What: This debut play by arts collective Unsaid looks at issues that Singaporean women face, including lingering gender stereotypes and workplace sexism. Part of the earnings will be donated to Babes Pregnancy Crisis Support, which helps teen mothers. Where: KC Arts Centre - Home of SRT, 20 Merbau Road When: Friday, 7.30pm; Saturday, 3.30 and 7.30pm; Sunday, 3.30pm Admission: $25 from unsaidsg.peatix.com

    TEN IN A BAG

    What: Students from drama groups across Singapore will perform 10-minute original works, using only costumes and props from a single bag. This production is part of Celebrate Drama! 2016, organised by the Singapore Drama Educators Association. Where: The Arts House, 1 Old Parliament Lane When: Saturday, 11am and 2pm Admission: $25 from www.bytes.sg and The Arts House box office Info: www.sdea.org.sg/celebrate-drama-2016- celebrating-diversity

    IN THE CRACKS WE FIND, PULL UP AND DANCING IN THE DARK

    What: This triple-bill of plays, featuring students from Raffles Girls' School (Secondary), Clementi Town Secondary School and theatre group Buds Theatre, will be staged as part of the M1 Peer Pleasure Youth Theatre Festival. Where: Esplanade Recital Studio, the Esplanade, 1 Esplanade Drive When: July 29, 7.30pm; July 30, 3 and 7.30pm Admission: $19 from Sistic (call 6348-5555 or go to www. sistic.com.sg) Info: www.peerpleasure.org

Youth theatre groups say their biggest obstacle is a lack of funding, which is compounded by high venue rentals in Singapore.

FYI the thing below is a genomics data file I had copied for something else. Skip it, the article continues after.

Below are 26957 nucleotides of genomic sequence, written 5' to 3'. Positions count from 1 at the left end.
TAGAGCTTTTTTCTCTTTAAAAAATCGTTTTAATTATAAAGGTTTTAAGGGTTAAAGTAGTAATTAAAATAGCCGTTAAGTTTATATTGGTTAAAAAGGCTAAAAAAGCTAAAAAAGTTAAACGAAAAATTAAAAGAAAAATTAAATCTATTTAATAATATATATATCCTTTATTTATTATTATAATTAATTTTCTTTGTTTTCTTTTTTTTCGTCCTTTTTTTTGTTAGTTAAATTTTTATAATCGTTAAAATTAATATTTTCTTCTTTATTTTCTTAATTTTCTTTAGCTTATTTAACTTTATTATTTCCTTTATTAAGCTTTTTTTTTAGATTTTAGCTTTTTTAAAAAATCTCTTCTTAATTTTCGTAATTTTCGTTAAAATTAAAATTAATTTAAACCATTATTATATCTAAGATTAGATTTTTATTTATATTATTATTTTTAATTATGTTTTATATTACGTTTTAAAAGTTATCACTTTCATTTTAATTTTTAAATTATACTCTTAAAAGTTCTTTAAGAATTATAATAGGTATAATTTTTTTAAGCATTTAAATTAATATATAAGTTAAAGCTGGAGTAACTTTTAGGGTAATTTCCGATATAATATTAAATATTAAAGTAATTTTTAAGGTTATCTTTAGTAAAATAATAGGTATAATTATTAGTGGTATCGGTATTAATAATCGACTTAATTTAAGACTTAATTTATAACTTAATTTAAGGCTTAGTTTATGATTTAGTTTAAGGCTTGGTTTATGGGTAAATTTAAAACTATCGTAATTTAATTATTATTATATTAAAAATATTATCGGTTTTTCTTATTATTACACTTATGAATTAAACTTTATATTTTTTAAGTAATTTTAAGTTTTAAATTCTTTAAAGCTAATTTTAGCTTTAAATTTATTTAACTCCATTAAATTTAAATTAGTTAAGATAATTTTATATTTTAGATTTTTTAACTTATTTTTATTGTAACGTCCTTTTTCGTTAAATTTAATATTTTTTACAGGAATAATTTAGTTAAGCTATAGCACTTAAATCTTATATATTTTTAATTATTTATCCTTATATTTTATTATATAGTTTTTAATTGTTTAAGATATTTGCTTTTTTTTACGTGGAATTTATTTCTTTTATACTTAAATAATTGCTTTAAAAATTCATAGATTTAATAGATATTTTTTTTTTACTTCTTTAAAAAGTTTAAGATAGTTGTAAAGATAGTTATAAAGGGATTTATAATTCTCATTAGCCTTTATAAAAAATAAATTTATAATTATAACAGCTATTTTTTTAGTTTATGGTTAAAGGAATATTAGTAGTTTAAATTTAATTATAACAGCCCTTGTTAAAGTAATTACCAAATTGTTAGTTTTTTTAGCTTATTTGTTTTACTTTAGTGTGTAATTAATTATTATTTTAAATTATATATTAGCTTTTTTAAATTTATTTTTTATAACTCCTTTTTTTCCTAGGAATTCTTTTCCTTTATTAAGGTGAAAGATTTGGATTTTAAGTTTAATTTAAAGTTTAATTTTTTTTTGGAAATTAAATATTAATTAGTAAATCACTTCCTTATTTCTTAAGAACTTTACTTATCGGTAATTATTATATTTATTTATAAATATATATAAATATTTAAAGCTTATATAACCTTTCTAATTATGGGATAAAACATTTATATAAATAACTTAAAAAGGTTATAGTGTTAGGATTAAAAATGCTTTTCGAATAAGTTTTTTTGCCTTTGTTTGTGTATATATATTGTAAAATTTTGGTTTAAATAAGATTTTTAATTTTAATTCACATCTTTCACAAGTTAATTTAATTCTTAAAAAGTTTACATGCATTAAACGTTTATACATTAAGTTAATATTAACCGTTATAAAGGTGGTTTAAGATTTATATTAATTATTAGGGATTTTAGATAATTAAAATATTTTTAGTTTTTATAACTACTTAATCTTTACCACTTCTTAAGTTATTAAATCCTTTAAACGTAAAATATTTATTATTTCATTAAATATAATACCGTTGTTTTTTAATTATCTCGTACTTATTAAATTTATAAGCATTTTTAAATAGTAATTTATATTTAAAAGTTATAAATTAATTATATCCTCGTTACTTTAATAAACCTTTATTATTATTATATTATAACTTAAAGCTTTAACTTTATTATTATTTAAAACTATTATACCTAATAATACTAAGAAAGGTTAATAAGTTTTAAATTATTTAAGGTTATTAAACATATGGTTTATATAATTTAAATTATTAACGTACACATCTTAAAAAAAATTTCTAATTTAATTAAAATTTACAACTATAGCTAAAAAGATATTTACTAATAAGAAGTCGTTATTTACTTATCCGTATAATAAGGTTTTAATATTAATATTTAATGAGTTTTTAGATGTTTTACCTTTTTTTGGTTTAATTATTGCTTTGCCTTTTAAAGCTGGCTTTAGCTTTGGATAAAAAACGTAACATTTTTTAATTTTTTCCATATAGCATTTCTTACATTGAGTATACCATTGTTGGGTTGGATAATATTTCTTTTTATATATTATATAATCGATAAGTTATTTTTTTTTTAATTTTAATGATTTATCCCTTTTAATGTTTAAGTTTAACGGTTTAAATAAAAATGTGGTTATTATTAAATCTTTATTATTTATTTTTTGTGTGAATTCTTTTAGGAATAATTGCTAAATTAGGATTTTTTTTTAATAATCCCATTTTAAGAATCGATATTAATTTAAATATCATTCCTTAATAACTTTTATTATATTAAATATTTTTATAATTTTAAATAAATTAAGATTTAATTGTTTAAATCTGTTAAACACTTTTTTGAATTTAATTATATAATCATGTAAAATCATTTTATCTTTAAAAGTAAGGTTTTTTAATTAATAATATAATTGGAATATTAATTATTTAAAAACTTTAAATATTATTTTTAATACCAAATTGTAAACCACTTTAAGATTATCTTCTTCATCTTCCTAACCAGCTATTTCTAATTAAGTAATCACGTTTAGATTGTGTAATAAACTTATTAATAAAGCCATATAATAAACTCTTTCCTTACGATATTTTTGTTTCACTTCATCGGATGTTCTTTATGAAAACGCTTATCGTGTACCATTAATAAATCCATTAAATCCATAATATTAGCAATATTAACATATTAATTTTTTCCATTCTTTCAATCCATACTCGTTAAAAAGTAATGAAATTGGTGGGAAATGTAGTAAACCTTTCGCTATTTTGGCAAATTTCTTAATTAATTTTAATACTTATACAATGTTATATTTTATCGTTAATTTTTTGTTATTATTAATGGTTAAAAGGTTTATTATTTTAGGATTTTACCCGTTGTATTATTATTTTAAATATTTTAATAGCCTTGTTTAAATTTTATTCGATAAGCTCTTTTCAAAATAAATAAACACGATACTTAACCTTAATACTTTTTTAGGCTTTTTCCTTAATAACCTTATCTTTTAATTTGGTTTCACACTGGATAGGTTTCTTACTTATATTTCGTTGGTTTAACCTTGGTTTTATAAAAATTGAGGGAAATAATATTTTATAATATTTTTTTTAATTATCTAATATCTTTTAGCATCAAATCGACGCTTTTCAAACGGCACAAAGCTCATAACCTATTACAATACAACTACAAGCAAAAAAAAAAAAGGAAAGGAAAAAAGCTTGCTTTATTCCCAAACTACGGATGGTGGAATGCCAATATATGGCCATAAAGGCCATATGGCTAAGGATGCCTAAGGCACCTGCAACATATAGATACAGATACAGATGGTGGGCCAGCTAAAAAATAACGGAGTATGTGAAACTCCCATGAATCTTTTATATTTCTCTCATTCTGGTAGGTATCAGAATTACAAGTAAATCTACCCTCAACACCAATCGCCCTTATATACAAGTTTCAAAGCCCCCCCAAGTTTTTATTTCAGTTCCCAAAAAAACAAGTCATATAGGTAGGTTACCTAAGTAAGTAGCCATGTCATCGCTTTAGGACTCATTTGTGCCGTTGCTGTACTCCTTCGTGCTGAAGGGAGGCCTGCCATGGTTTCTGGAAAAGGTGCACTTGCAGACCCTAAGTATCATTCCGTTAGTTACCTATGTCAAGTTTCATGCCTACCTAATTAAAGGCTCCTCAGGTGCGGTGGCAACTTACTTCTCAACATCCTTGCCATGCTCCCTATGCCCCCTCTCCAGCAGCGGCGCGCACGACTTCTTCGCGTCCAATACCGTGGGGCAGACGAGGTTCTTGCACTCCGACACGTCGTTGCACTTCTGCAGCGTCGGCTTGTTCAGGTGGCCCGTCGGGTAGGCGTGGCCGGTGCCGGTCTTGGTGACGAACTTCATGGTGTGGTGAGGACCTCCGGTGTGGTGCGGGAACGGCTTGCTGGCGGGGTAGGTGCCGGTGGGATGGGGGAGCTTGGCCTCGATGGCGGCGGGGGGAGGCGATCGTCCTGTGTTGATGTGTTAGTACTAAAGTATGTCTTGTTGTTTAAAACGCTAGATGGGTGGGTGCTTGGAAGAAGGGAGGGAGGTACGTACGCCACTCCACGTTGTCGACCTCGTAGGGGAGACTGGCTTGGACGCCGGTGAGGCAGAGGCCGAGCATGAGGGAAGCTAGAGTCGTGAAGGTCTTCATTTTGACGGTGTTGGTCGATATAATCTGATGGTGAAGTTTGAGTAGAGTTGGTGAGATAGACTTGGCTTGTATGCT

Many of them write to individual sponsors and also seek funding from the National Arts Council.

The council's Matchbox platform, started in 2013, supports arts projects to the tune of up to half of the project costs or $6,000, whichever is lower, and provides guidance and assistance as well.

To date, it has disbursed more than $65,000 to 20 theatre groups.

Bound Theatre, a five-year-old group founded by alumni of the drama education company, inwardBOUND, estimates that it spends $4,000 on venue rental for each production - this makes up half the total cost of staging a show.

One of its members, undergraduate Seet Yan Shan, 22, says: "We adapt to financial limitations by re-using sets and costumes, making our own props and looking for open spaces to rehearse. Our earnings from each show have allowed us to cover only the show costs, but not to pay for the next production."

Others rely on the generosity of partners. Youth theatre collective Unmute Theatre had its funding applications rejected, so it was a relief when it secured the 250-seat Woodlands Regional Library auditorium for free as a venue to stage its play, Enough, in January.

One of the group's founders, polytechnic student Ong Si Ying, 18, says: "We filled only about half the house and didn't get much from ticket sales, as we let audience members pay what they wanted. We believe theatre should be accessible and affordable to all, especially people who might not normally watch plays."

Co-director of ArtsWok Collaborative Ko Siew Huey, 41, sees a place for such groups. "It's encouraging that young practitioners are striking out on their own, working hard and learning from their mistakes. They should also aim to have that balance between working on their own and asking for mentorship or help when they need it."

Mr Sean Tobin, head of the theatre faculty at the School of the Arts, says that while having access to money and resources is important, practitioners should remember that "the real investment is in ideas, risk-taking and experimentation".

He adds: "Technically, you just need a bunch of people in a room who want to dream and make something."

A version of this article appeared in the print edition of The Straits Times on July 12, 2016, with the headline 'Bold march into theatre'. Print Edition | Subscribe